Matt’s commentary about Roddy seemed a little weird; we (band members) all knew Roddy was gay long before he “came out” and it was not an issue for anyone.
Matt also forgot to mention that he and I spent a lot of time together on the production of TRT and AD improving the recording method and sonic profile in the studio. I insisted on the co-producer credit for FNM on those 2 records because of that work. Notice The Real Thing and Angel Dust are the only two FNM records co-produced by Matt Wallace and Faith No More.
I saw something in Wiki where someone pulled a comment out of an old bucket: Jim Martin said “I don’t know why It’s called Angel Dust, I had nothing to do with it” While that is true, it is not complete. The idea was Roddy’s, and nobody else had anything to do with it either. He came in with a basic concept of a bird front, meat locker back, and Angel Dust for the title. The question was: “How do we get it (Roddy’s idea) to the record cover?” We lost control of the sleeve art on the last 2 releases. The Real Thing and Introduce Yourself were conceived and designed by “the record company” and we simply paid the bill. This was an opportunity of artistic expression and finally one of us had an idea everyone would go along with. I got in contact with Mark Leialoha to discuss the idea, he got Werner “Vern” Krutein involved because Werner ran a stock agency and was able to produce the necessary photographs allowing us to realize Roddy’s idea. I had the idea of the Russian army in the sleeve, inspired by The Pogues album “Rum Sodomy and The Lash” which I was really into at the time. I rode hard on that and made sure it happened the way WE wanted it to happen. There was a lot of squealing when it came time to pay the bill, but at the end of the day, we retained control of our resources, we were able to use our people, and we maintained creative control.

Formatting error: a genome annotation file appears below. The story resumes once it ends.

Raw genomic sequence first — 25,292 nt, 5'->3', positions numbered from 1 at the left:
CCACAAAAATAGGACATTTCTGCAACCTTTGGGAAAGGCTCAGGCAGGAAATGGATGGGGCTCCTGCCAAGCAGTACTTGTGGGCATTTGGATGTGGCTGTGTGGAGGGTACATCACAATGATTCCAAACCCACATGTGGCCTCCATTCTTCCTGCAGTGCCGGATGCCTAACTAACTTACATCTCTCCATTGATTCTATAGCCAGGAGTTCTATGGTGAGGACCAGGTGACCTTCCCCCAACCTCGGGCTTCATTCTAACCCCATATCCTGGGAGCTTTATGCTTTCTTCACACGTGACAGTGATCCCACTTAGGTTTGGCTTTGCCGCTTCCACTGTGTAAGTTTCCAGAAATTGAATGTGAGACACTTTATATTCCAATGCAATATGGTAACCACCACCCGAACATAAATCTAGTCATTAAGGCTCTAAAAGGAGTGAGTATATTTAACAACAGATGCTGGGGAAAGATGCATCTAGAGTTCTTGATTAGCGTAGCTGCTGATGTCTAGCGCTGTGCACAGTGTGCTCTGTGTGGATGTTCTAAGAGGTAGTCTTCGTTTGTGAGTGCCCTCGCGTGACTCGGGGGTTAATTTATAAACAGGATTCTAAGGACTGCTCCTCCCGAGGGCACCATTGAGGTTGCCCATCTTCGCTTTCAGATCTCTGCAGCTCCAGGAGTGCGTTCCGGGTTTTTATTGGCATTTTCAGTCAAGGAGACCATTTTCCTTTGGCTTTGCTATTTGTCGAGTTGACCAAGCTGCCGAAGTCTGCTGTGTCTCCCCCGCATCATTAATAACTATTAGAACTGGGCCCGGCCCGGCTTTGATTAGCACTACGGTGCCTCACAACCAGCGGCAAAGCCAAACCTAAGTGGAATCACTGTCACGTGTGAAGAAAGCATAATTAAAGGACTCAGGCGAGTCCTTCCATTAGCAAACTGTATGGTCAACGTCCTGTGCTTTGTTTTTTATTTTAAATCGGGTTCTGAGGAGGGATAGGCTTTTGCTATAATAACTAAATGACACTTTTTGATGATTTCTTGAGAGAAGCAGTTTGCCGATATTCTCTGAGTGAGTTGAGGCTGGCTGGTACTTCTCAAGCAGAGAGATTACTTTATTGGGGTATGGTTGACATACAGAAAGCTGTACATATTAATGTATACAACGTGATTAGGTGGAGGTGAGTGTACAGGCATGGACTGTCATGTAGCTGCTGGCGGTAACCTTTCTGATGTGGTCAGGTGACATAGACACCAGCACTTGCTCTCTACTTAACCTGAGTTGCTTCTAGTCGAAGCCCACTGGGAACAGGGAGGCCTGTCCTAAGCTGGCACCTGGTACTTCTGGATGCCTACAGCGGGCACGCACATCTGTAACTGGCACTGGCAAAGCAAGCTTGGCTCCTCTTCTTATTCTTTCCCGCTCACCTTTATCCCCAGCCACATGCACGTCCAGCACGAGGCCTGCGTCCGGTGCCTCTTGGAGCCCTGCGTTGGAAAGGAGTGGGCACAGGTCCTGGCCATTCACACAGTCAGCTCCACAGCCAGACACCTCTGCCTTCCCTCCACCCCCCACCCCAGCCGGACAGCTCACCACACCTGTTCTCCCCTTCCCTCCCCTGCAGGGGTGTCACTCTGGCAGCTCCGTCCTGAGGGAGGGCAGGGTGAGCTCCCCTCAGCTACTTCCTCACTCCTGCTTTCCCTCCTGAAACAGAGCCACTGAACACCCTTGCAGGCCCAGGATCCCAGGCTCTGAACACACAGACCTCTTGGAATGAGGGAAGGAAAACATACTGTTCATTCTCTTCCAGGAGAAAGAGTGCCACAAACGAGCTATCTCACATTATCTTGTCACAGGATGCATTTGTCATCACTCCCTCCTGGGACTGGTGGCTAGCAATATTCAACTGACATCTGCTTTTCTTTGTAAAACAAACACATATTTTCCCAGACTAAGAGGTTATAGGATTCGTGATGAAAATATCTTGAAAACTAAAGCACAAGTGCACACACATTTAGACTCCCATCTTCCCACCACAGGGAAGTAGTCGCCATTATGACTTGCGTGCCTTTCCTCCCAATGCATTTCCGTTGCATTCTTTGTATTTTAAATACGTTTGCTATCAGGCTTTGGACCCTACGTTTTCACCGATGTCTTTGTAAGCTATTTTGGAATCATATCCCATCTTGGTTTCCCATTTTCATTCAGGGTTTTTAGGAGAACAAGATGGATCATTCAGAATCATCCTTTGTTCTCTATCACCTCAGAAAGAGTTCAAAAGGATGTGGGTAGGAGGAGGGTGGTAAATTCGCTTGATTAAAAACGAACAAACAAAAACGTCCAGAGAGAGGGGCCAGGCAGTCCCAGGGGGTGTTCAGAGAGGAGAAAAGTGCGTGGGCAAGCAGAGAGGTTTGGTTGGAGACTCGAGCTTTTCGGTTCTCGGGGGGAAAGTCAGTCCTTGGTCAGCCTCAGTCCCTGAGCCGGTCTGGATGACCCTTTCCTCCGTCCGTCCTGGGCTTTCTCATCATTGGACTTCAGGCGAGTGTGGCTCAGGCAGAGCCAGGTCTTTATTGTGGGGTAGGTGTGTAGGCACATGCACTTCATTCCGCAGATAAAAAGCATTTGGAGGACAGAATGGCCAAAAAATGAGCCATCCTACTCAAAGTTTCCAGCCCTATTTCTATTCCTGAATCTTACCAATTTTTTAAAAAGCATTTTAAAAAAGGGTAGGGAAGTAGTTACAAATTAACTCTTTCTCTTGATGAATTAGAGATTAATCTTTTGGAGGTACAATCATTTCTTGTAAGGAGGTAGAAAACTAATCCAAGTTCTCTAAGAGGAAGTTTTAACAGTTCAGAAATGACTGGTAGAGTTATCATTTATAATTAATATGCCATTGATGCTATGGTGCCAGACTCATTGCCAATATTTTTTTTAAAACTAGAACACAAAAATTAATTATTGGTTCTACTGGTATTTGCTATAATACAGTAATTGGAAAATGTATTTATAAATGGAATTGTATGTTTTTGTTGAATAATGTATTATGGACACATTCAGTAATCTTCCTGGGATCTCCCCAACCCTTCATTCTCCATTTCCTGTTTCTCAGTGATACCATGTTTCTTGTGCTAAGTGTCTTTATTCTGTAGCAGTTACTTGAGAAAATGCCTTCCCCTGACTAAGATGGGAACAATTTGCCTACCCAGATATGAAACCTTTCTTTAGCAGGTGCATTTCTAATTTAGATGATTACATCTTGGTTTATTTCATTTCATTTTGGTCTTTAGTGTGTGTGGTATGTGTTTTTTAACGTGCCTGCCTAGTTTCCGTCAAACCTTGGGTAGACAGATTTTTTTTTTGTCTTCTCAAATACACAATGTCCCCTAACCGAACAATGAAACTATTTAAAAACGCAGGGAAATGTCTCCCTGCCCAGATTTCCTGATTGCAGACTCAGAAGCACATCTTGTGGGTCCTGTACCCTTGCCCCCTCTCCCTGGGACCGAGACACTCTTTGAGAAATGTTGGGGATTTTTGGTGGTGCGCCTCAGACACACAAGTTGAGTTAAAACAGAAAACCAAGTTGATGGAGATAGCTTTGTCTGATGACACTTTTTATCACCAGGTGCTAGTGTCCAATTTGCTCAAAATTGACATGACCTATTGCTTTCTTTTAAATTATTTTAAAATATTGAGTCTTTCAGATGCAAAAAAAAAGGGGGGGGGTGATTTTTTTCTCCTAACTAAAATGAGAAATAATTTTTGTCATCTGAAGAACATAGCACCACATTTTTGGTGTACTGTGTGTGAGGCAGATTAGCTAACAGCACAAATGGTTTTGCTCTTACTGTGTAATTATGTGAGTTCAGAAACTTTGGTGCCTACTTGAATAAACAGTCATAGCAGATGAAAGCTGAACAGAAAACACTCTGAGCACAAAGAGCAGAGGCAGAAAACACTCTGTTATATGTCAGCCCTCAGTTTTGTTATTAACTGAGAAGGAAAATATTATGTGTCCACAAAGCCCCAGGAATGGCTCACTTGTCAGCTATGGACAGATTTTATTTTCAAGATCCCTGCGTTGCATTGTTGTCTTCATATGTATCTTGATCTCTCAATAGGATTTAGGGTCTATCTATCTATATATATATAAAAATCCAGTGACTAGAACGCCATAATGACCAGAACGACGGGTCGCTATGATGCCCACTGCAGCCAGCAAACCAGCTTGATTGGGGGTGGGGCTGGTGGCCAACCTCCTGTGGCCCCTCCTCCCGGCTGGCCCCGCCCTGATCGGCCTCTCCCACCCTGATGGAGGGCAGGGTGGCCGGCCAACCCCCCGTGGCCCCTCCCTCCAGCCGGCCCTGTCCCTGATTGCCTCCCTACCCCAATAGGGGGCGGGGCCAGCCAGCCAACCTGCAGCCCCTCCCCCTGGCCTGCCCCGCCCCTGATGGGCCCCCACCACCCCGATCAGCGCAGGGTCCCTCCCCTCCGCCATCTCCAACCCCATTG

Q: Jim! With your publicized dislike of the content/direction of Angel Dust, are you surprised by how, 20 years on, it is widely regarded as one of the most influential 'metal' albums of the past 30 years? — Matt Thompson
A: Thanks for the opportunity Matt.
As for my like or dislike of AD I touched on that a little, so please refer to question 4 above.